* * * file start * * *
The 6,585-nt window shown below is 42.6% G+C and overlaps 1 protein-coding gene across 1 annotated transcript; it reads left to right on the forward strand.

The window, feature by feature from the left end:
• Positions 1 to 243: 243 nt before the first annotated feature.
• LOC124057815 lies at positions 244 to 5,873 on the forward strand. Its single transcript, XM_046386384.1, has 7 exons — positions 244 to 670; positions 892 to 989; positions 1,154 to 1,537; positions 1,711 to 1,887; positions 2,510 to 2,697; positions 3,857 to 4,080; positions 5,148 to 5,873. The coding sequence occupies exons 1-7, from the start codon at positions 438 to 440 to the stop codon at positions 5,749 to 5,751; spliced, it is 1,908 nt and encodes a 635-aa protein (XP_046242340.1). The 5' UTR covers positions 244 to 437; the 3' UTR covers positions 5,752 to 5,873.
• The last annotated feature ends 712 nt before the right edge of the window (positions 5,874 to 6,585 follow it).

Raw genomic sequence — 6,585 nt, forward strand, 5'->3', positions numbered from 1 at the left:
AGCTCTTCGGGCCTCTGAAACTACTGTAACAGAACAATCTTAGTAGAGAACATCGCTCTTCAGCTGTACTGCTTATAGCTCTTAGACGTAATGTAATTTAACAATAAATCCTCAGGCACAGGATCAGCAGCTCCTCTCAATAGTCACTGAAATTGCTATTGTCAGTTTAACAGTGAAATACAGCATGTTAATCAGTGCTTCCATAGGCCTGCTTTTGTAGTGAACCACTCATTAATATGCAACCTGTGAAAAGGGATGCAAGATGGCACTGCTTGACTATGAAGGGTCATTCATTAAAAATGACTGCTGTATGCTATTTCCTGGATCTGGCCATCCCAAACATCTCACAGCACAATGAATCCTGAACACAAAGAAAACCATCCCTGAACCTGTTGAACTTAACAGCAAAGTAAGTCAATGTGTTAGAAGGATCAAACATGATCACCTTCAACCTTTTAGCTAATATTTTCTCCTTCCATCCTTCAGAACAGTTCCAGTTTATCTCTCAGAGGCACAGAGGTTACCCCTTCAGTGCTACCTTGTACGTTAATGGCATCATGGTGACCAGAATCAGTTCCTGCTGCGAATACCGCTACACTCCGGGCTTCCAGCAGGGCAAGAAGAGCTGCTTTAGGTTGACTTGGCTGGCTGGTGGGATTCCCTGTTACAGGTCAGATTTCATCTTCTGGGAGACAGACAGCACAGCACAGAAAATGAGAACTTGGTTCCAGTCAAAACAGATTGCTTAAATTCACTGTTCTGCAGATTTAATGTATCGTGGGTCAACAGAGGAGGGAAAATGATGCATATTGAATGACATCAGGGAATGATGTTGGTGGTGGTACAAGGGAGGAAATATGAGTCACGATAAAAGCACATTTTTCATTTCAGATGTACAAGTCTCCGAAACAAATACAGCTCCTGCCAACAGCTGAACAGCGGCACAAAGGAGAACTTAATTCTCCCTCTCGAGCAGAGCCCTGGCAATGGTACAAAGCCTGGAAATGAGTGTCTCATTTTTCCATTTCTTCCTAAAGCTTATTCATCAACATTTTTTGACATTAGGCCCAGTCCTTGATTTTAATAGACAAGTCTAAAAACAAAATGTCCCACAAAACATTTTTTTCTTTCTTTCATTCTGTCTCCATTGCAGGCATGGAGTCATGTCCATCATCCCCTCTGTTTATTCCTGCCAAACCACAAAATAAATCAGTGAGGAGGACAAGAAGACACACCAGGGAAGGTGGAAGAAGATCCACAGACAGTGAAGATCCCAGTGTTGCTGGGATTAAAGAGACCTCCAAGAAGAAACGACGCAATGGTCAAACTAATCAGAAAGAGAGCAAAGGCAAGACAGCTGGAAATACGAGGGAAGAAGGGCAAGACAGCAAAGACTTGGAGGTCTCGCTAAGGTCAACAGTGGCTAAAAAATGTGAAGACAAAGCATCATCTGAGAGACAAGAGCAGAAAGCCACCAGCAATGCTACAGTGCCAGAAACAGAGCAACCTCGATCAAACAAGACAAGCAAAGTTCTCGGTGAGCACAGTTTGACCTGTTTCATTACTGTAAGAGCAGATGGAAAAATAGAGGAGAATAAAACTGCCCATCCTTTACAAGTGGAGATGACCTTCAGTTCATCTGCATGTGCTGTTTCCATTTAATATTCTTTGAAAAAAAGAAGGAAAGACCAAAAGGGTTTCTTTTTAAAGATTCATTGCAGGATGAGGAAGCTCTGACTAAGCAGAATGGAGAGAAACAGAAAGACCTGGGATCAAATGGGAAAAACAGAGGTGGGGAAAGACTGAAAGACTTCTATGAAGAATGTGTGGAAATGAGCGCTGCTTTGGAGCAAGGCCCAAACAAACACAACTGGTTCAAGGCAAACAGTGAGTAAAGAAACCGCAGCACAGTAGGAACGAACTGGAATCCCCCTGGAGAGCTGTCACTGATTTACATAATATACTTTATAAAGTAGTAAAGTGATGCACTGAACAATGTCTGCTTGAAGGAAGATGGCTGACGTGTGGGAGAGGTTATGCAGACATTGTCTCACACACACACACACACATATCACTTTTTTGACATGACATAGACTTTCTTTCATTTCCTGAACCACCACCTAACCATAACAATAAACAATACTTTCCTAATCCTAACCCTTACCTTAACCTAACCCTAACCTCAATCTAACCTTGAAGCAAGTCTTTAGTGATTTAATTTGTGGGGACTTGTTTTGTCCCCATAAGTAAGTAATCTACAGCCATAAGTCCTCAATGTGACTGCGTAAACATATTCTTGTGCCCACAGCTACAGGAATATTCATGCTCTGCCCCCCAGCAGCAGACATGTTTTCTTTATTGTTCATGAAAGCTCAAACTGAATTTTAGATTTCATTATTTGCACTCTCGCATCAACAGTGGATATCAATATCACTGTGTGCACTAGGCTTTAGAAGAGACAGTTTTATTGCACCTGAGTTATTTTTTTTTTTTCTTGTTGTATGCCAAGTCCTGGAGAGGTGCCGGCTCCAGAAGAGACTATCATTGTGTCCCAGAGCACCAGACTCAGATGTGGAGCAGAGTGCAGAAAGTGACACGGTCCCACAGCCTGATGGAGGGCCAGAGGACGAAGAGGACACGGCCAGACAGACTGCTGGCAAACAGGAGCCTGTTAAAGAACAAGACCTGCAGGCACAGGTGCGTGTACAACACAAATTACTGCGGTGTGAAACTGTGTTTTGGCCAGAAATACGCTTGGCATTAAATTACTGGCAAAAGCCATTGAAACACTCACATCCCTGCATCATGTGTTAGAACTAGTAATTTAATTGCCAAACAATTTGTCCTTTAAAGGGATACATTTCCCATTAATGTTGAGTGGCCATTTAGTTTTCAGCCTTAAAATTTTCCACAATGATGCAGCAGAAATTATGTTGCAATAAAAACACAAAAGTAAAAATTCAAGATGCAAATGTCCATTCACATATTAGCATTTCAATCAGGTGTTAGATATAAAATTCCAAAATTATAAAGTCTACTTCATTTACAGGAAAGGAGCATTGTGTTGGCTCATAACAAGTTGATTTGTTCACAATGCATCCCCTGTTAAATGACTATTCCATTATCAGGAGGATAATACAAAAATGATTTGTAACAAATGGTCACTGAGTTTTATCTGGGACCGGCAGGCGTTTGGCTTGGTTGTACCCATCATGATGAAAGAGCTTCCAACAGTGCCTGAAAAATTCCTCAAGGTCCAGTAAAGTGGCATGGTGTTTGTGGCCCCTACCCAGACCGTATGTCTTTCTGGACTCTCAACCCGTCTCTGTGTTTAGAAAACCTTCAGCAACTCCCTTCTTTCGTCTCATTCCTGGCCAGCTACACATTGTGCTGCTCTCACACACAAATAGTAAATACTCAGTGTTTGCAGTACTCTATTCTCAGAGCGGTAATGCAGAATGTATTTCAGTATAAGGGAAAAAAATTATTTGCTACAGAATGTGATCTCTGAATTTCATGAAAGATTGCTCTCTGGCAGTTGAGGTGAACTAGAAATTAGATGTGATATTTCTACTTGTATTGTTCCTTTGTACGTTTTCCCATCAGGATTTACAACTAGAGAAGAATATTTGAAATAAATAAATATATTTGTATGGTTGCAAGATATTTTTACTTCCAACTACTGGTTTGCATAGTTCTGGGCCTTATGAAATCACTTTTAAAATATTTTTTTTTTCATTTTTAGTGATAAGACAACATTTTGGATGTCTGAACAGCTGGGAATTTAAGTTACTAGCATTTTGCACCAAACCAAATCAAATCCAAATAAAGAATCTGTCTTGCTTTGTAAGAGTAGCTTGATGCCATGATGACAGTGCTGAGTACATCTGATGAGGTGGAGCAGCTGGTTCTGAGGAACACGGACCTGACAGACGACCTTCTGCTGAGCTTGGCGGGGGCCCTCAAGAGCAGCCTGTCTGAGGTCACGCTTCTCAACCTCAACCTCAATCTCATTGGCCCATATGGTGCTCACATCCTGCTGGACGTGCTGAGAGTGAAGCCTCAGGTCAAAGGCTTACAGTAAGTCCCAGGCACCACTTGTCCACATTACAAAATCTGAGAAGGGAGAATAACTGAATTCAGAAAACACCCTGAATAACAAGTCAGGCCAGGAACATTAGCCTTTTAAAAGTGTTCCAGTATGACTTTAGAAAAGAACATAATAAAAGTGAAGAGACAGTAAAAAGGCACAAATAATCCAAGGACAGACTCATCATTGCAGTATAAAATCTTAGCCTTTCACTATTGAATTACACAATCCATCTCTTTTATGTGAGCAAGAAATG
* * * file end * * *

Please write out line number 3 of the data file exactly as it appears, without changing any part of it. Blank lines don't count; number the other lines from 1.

• Positions 1 to 243: 243 nt before the first annotated feature.